Saturday, November 23, 2013

Remembering 1857 Birth of Listowel Ontario in Queen's Bush as we Buy Yarn and Knitting Supplies from Spinrite Factory Outlet Store

Last weekend we traveled to buy knitting supplies and write a blog review of the Spinrite Factory Outlet Store in Listowel Ontario, and as we drove along those long flat roads bisecting snow covered cornfields beside sprawling dairy farms, I considered how this area might have looked two hundred years ago, when it was a last bastion of impenetrable wilderness called The Queen's Bush.

There was a time when all of southern Ontario was covered in trees and the only roads were rivers and Indian trails. Life was tough. Read Susanna Moodie Roughing It In The Bush  for her description of pioneer life near Peterborough Ontario in the late 1830s. 

So to say that someone was the first take up residence here or there in a particular area means that the hardy pioneer in question must have cut his way into the bush and camped and slept in the rain until he or she had erected basic shelter, and then a log home. Such was the case when Settler John Binning arrived in what is today the town of Listowel Ontario in 1857.

John Binning 1812-1899 was born in Somerset, England and became the Founding Father of Listowel Ontario.  He started life as a British regular, signing up with the 46th regiment of Light Infantry at the late age of 24 yrs old; for the next eleven years he saw the world as a red coat.  During this period he was stationed in Gibraltar and the West Indies.   In 1846 his regiment came to Lower Canada, and he was for some time stationed near Montreal and yearned to explore and make a place for himself in the rapidly expanding Upper Canada territory, he obtained his discharge, and retired from service with the rank of corporal.

In 1849 Jon Binning married a daughter of Mr. G. W. Dodds, and moved in 1851 to what is now Listowel, taking possession of a shanty already erected by an earlier pioneer named Henry.

This Henry chap had set up a 'right of priority in possession' claim on a gorgeous plot that was right beside a lovely bend in the river simply by building the shack. This structure and surrounding land John and his wife eventually bought from Mr. Henry at the cost of one rifle.  John then marched off to nearby Glen Allen wherein he brought a supply of provisions, and thus commenced his pioneer life.
The Wellington County Historical Society and the Township of Mapleton Historical Society unveiled a provincial plaque at Glen Allan Park in Glen Allan, Ontario, to commemorate the Queen’s Bush Settlement, 1820-1867.

A plaque was erected on August 2, 2008, by the Ontario Heritage Trust. The above photo is on the Ontario Heritage Plaques website photo credit to Alan L Brown.

 The bilingual plaque reads as follows:

In the early 19th century the vast unsettled area between Waterloo County and Lake Huron was known as the “Queen’s Bush.” More than 1,500 free and formerly enslaved Blacks pioneered scattered farms throughout the Queen’s Bush, starting in about 1820. Many settled along the Peel and Wellesley Township border, with Glen Allan, Hawkesville and Wallenstein as important centers. Working together, these industrious and self-reliant settlers built churches, schools, and a strong and vibrant community life.  American missionaries taught local Black children at the Mount Hope and Mount Pleasant Schools. In the 1840s the government ordered the district surveyed and many of the settlers could not afford to purchase the land they had laboured so hard to clear. By 1850 migration out of the Queen’s Bush had begun. Today African Canadians whose ancestors pioneered the Queen’s Bush are represented in communities across Ontario.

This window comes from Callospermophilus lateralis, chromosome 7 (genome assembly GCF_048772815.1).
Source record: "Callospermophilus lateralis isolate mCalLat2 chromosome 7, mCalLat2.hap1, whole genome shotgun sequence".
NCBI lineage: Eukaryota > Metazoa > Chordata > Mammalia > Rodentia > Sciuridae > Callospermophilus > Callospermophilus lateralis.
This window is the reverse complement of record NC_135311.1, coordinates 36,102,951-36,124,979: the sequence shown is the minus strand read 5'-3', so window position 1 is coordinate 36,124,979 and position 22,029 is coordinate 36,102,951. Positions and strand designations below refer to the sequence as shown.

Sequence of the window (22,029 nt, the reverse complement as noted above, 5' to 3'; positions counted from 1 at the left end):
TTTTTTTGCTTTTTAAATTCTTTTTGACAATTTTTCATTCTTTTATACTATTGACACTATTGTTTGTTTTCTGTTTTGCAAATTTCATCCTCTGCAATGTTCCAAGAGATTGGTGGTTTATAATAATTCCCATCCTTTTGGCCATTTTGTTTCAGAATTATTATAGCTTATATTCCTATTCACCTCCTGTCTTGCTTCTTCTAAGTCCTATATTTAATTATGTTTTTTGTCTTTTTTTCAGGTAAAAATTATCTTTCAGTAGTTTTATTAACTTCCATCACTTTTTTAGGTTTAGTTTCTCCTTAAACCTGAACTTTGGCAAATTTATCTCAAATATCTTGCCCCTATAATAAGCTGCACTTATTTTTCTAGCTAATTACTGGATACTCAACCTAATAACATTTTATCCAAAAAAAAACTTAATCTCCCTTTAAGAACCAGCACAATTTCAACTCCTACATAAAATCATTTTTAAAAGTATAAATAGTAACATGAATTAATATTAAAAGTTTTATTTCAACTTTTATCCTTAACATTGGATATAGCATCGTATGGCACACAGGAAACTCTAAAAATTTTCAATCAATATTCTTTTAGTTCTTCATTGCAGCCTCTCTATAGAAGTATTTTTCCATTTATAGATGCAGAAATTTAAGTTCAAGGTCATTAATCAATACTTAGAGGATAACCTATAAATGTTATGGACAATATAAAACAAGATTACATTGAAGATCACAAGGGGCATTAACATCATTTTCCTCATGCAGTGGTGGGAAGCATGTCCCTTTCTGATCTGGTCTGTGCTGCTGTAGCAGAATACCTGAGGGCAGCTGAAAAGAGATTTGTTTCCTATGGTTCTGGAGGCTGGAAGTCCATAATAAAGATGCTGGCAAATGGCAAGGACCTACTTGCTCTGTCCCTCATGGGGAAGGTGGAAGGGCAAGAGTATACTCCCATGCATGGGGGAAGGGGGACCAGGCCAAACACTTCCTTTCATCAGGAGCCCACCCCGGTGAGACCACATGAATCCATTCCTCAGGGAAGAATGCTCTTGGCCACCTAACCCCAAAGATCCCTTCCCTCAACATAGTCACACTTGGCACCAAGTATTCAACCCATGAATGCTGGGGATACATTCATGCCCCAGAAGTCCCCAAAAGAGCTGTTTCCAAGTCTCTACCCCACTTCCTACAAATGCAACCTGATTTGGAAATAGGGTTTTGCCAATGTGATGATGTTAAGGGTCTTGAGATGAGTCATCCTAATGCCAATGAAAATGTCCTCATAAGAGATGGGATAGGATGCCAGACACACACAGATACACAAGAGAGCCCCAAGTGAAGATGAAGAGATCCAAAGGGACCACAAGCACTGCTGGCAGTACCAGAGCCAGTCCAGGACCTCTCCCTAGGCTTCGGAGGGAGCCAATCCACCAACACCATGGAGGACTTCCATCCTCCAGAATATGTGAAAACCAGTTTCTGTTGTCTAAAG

Spinrite in Listowel Ontario

The first water wheel powered mills on the Maitland River at Listowel Ontario were for grinding wheat into flour and belonged to Mr. D. D. Hay.  The water powered machinery made life a lot easier as previous to its development the wheat had to be hauled by oxen and sled to Hawkesville, where it was made into flour - a round trip took three days.

Next mill would no doubt be a saw mill, and them much later wool mill.  One historian in 1881 speculates that ".. a woollen mill is perhaps the earliest manufacturing business in Listowel - now, and for over a quarter of a century, operated and owned by B. F. Brook."

I also discovered that there is a property in town called“Rosebank”, and it was built in 1872 by the Brook family, owners of the woolen mill.

In an 1888 Ontario Manufacturing Directory, B.F. Brook is listed as being of the  'Textile industry and fabrics', The exact listing reads: LISTOWEL, Perth Co. G T RR. Tel. Am Ex. Brook, B. F. Blankets, Flannels and Yarns. 1 Set Cards. 4 Looms.

Three years later in 1891 Listowel Business Diretcory there is mention of "Brook, B.F. M, 45, Head, ENG, ENG, ENG, PRESB, Manu Of W Goods,".

When the first world war happened, did the mill made something in connection with the war effort? The Perfect Knit company was here in the 1950s and 60s I believe.

Spinrite is here today. I'm still looking to fill in more of the blanks; let me know in the comments if you can help and what I should research online to get the entire story of the woolen mills in Listowel.

Is this the Maitland River? or... is this just a creek? Toronto movers
What is the name of this water system?

1 comment:

Pursuit of Stampiness - Calgary, Canada said...

Hi there. I was wondering if I could ask you for some information that you might have on some pottery that I own. I could send you some photos of the 2 crocks that I have. one is the smaller crock to store sugar and the other one is a bit bigger to store flour in. I can't really read what is written on the bottom. What I can read is that it is made in Canada. it has beautiful blue and grey images on them of a farm and barn and a grain silo.
I would love to hear from you. Thanks so much for your time.
Pauline (